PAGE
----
You might be surprised to know that a corner of the Chilterns has survived in its traditional form – more or less – due to the Corporation of London. Burnham Beeches was once common land, used for grazing a variety of animals and for obtaining firewood and turf for fuel. The area includes heathland, woodland, bog, grassland and wood pasture, the latter incorporating many beech and oak trees which have been ‘pollarded’ (cut and allowed to re-grow for firewood).
Come the late Victorian era, there was some prospect of the land being re-developed for houses. Fortunately – and partly due to the intervention of local MP Sir Henry Peek – the City of London Corporation bought Burnham Beeches in 1880. The public has been able to enjoy it ever since – with the exception of World War II, during which the land was used as a military vehicle reserve depot.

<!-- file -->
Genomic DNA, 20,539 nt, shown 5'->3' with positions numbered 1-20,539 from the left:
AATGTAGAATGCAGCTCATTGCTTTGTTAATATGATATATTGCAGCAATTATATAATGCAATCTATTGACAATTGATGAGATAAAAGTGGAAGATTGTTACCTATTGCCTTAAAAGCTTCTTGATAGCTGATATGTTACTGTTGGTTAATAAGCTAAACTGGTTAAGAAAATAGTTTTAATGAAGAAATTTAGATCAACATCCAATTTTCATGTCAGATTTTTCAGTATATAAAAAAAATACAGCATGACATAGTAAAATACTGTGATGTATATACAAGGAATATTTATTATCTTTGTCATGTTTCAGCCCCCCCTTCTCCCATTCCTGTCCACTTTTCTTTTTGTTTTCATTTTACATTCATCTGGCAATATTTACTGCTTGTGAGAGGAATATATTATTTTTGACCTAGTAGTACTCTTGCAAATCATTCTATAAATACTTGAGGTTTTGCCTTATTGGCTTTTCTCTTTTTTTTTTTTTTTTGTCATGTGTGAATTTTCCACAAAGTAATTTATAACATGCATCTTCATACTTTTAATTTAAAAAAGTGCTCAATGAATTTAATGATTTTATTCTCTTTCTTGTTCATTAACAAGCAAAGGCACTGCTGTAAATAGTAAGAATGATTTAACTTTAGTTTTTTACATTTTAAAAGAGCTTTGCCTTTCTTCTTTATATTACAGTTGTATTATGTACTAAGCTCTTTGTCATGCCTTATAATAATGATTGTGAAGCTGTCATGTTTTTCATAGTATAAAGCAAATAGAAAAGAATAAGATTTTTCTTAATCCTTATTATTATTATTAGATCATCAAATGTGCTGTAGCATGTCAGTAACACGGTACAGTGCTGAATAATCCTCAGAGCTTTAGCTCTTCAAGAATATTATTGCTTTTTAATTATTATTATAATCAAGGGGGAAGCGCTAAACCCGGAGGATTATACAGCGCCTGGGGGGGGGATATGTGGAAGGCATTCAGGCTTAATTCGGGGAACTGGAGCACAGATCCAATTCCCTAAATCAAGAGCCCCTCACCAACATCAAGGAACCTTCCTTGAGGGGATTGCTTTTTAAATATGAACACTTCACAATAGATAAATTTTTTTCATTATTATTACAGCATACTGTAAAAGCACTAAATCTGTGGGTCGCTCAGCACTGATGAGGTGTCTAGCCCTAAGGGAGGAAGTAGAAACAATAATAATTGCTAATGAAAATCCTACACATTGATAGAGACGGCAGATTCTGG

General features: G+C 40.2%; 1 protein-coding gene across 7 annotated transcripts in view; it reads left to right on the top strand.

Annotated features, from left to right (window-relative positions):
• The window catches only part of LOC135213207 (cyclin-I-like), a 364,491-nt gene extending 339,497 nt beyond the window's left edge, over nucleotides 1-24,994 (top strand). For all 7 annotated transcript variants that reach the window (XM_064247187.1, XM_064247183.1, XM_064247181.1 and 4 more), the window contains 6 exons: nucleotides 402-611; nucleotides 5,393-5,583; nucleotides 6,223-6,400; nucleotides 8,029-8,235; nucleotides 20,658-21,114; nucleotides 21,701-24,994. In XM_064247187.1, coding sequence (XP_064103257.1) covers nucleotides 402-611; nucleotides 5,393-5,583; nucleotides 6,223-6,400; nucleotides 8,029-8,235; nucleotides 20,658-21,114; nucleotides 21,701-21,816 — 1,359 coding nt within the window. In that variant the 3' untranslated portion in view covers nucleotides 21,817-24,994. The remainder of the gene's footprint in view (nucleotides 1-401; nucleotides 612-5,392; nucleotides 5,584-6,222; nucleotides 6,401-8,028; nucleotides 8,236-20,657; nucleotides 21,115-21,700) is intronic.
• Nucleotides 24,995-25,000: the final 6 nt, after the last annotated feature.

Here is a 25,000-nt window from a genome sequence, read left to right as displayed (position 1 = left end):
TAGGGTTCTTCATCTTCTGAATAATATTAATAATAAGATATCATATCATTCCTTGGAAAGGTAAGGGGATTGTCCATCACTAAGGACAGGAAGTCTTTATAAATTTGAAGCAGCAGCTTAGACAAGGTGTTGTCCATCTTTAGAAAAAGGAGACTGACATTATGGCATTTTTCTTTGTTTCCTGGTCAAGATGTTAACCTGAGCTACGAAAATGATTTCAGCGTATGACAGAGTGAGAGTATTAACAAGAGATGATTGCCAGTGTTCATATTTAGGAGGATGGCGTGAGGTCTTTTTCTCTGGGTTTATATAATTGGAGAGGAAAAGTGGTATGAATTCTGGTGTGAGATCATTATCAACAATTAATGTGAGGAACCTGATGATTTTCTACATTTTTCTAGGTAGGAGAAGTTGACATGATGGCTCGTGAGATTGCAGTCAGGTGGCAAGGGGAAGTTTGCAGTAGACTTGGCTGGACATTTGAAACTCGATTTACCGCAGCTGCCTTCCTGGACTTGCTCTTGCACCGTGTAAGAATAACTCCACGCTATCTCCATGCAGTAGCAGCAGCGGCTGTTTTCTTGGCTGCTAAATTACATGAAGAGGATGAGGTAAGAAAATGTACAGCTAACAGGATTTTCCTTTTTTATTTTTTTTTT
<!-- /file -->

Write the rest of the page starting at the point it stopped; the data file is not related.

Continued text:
Dodge the cattle grids – and sometimes the cattle – and there is plenty to find in the Beeches. Perhaps the most surprising aspect is the artistic theme which runs through the land. You can find a plaque celebrating the poet Thomas Gray and the beech tree which may have inspired the ‘nodding’ beech in Elegy in a Country Churchyard (1751). Further along your walk are ponds which have inspired artists such as Myles Birket Foster, and locations visited by Mendelssohn and Jenny Lind, a 19th century opera singer. But the stars of the Beeches are, inevitably, the eponymous trees, and the sense of tranquility they create as you pick your way through them.